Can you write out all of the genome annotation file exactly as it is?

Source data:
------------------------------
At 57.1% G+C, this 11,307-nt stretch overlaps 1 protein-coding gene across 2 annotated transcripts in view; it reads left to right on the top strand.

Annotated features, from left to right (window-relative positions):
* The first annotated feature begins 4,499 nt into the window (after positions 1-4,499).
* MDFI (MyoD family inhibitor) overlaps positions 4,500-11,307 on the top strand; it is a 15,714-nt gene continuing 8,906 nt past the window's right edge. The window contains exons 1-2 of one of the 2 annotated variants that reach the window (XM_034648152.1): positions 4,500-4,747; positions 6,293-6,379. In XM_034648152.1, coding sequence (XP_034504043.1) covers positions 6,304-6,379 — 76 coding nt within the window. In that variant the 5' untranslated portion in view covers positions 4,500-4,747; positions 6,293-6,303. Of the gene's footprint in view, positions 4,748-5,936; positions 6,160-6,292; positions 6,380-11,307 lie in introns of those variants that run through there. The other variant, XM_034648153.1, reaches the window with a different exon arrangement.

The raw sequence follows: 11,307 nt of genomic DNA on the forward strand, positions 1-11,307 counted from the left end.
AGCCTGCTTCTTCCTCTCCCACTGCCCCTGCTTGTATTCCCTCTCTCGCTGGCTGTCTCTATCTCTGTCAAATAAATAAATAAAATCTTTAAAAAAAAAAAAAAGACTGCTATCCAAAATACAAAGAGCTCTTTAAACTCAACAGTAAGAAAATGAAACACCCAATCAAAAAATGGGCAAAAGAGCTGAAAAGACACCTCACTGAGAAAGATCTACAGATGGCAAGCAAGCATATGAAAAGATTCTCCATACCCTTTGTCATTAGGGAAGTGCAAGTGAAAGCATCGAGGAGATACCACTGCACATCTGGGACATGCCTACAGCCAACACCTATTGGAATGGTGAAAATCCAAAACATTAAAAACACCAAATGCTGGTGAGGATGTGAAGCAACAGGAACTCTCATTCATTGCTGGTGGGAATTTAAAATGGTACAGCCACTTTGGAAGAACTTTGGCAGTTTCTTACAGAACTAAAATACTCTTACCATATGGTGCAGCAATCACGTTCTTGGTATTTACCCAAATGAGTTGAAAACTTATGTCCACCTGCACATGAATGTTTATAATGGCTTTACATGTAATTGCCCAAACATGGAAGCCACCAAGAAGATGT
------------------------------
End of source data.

At 57.1% G+C, this 11,307-nt stretch overlaps 1 protein-coding gene across 2 annotated transcripts in view; it reads left to right on the top strand.

Annotated features, from left to right (window-relative positions):
* The first annotated feature begins 4,499 nt into the window (after positions 1-4,499).
* MDFI (MyoD family inhibitor) overlaps positions 4,500-11,307 on the top strand; it is a 15,714-nt gene continuing 8,906 nt past the window's right edge. The window contains exons 1-2 of one of the 2 annotated variants that reach the window (XM_034648152.1): positions 4,500-4,747; positions 6,293-6,379. In XM_034648152.1, coding sequence (XP_034504043.1) covers positions 6,304-6,379 — 76 coding nt within the window. In that variant the 5' untranslated portion in view covers positions 4,500-4,747; positions 6,293-6,303. Of the gene's footprint in view, positions 4,748-5,936; positions 6,160-6,292; positions 6,380-11,307 lie in introns of those variants that run through there. The other variant, XM_034648153.1, reaches the window with a different exon arrangement.

The raw sequence follows: 11,307 nt of genomic DNA on the forward strand, positions 1-11,307 counted from the left end.
AGCCTGCTTCTTCCTCTCCCACTGCCCCTGCTTGTATTCCCTCTCTCGCTGGCTGTCTCTATCTCTGTCAAATAAATAAATAAAATCTTTAAAAAAAAAAAAAAGACTGCTATCCAAAATACAAAGAGCTCTTTAAACTCAACAGTAAGAAAATGAAACACCCAATCAAAAAATGGGCAAAAGAGCTGAAAAGACACCTCACTGAGAAAGATCTACAGATGGCAAGCAAGCATATGAAAAGATTCTCCATACCCTTTGTCATTAGGGAAGTGCAAGTGAAAGCATCGAGGAGATACCACTGCACATCTGGGACATGCCTACAGCCAACACCTATTGGAATGGTGAAAATCCAAAACATTAAAAACACCAAATGCTGGTGAGGATGTGAAGCAACAGGAACTCTCATTCATTGCTGGTGGGAATTTAAAATGGTACAGCCACTTTGGAAGAACTTTGGCAGTTTCTTACAGAACTAAAATACTCTTACCATATGGTGCAGCAATCACGTTCTTGGTATTTACCCAAATGAGTTGAAAACTTATGTCCACCTGCACATGAATGTTTATAATGGCTTTACATGTAATTGCCCAAACATGGAAGCCACCAAGAAGATGT